They say you make the best friends of your life in college. I met Ru [Paul] around that age, and working with him on “Drag U” was a scream. I’ve never seen him so happy, and I was treated so well. Working with Ru, you know that there is going to be great hair and makeup and of course, excellent lighting! (Which I probably need more than she does.) HDTV has teenage girls scared to show their blemishes – imagine being a 51-year-old drag queen with a few wrinkles to go with the blemishes! Not to mention a beard!

Tell me more about your latest hit single, “Take Me Up High.” It’s definitely more earnest than fans are used to.
Yes, it isn’t a dirty parody, so I have to actually focus on sounding good as opposed to relying on humor. I DJ as well, and there were several songs out in last few years that I hated so much that I wanted to quit DJing – especially “Gangnam Style” and “Harlem Shake.” This crap isn’t music to me. So, I decided to stop complaining about the music and write some myself if I thought I knew so damn much. I’m thrilled by the response. I don’t think many people knew that I write and sing – except for a couple of duets with Ru on her last two albums.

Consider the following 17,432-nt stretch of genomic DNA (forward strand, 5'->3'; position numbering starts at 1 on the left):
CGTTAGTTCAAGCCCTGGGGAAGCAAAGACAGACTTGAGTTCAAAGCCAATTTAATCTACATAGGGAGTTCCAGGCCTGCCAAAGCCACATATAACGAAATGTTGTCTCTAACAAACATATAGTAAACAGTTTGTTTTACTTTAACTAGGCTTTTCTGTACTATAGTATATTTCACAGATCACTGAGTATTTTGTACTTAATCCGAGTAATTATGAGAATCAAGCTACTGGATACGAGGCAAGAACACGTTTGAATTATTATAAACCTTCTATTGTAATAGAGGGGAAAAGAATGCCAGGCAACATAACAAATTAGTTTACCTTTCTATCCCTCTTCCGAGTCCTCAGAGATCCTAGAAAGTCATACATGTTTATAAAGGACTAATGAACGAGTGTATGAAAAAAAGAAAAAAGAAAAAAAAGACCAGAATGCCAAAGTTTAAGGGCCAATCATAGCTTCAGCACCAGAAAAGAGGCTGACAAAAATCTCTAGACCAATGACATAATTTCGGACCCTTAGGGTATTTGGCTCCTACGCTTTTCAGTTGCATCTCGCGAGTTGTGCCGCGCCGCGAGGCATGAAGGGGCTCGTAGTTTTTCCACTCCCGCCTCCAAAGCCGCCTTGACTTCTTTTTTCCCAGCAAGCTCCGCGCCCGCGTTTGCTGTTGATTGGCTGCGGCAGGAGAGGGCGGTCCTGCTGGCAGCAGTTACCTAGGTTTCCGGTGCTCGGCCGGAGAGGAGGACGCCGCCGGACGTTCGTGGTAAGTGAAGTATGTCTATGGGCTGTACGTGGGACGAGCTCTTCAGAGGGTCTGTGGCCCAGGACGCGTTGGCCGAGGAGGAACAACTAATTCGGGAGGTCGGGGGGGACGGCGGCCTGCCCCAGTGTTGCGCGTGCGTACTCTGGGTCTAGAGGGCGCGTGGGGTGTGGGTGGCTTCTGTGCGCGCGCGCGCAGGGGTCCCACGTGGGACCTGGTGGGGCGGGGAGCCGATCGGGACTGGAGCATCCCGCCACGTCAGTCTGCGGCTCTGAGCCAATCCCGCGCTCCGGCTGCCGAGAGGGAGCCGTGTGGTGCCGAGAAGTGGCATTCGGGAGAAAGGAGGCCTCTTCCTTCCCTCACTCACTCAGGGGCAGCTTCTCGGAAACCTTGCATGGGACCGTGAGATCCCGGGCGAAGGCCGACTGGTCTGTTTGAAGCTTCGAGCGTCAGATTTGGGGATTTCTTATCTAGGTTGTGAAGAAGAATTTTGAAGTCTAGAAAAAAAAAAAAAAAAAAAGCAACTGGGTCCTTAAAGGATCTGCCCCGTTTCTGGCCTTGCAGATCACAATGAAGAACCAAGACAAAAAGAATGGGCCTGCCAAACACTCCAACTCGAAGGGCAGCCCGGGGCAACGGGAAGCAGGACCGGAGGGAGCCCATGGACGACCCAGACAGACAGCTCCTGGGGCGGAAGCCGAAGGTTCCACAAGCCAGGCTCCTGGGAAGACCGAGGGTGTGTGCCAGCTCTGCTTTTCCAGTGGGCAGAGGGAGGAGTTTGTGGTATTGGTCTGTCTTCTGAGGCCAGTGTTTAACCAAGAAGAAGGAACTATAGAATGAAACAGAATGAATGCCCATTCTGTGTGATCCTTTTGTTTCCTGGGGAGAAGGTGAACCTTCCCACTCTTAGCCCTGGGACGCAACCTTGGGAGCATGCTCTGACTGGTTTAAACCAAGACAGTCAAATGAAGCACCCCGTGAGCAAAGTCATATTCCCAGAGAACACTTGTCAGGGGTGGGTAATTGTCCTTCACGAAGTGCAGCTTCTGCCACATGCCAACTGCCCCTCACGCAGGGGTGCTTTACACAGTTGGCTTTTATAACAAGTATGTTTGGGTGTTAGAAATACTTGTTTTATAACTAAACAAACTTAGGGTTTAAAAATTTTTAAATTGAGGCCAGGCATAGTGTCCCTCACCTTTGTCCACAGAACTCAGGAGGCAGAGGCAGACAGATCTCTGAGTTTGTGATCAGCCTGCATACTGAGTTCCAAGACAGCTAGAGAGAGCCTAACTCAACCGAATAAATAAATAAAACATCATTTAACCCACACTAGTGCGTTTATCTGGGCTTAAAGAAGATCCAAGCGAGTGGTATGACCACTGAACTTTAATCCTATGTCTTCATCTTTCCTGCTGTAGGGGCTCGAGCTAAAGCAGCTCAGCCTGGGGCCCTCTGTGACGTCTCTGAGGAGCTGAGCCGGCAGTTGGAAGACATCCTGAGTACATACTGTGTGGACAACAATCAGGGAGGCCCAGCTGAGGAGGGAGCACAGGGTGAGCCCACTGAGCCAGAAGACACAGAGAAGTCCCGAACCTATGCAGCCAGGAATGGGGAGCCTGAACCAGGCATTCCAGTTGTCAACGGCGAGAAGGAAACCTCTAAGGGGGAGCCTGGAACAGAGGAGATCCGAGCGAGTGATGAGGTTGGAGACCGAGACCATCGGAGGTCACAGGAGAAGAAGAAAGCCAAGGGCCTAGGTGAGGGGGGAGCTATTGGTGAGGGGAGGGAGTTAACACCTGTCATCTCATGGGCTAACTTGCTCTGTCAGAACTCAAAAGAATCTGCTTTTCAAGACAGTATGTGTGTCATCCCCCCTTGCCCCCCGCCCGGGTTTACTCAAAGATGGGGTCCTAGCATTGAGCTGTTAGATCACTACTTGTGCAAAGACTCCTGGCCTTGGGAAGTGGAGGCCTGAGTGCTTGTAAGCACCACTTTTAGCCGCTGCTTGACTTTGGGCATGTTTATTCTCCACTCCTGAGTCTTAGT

What else are you doing right now other than touring? What’s next?
I’ve recorded a pilot for a dragthemed TV show called “Politics Is a Drag” with two very funny and smart queens, Coco Peru and Esther Goldberg. So, wish us luck! I’ll be appearing in a short film with Wilson Cruz and recording a follow-up single to “Take Me Up High.” I’m taking my one wo-man show “That Ain’t No Lady!” to L.A. and San Francisco this fall and looking forward to my first-ever gig in Hong Kong!